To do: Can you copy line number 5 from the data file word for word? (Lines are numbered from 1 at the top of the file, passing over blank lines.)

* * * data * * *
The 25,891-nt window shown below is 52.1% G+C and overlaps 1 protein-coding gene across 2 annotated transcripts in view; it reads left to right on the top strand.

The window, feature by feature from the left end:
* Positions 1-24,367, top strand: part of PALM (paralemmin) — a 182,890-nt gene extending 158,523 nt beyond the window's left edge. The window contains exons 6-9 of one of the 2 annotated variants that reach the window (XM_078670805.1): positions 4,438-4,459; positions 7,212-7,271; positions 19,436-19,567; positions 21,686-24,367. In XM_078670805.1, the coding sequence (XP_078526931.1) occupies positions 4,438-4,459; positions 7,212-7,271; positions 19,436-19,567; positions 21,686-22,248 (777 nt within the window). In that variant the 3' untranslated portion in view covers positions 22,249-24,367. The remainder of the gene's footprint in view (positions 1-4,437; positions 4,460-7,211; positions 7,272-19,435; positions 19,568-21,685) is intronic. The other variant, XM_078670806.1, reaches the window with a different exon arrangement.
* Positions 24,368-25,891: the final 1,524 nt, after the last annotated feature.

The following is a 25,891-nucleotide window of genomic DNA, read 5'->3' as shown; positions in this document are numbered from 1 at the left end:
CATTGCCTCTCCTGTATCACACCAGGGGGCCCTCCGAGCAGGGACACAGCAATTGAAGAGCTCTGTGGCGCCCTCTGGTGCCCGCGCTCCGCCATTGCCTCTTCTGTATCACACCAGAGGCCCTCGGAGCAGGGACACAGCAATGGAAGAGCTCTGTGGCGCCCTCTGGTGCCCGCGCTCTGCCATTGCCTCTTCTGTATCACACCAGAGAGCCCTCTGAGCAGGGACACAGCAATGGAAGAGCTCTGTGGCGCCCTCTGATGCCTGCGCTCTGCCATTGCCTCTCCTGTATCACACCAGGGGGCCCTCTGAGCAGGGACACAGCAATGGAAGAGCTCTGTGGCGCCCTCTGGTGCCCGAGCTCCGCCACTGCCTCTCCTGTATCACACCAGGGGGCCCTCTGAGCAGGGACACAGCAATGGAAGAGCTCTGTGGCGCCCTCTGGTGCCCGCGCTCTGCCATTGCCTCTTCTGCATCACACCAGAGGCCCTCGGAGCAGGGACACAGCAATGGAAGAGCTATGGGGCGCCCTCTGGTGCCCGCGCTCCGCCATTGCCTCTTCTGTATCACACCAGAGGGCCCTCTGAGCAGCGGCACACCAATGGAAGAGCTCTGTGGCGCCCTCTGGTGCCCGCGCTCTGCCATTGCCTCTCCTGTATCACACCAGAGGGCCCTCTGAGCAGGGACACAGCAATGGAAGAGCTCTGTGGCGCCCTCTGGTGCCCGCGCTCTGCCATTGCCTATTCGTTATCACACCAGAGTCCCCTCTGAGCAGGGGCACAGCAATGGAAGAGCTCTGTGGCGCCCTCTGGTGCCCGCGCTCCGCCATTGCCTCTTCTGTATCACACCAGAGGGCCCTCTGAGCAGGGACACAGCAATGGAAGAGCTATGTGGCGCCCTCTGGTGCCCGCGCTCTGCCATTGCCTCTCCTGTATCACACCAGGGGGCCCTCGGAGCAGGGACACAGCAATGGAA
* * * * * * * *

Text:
The following is a 25,891-nucleotide window of genomic DNA, read 5'->3' as shown; positions in this document are numbered from 1 at the left end: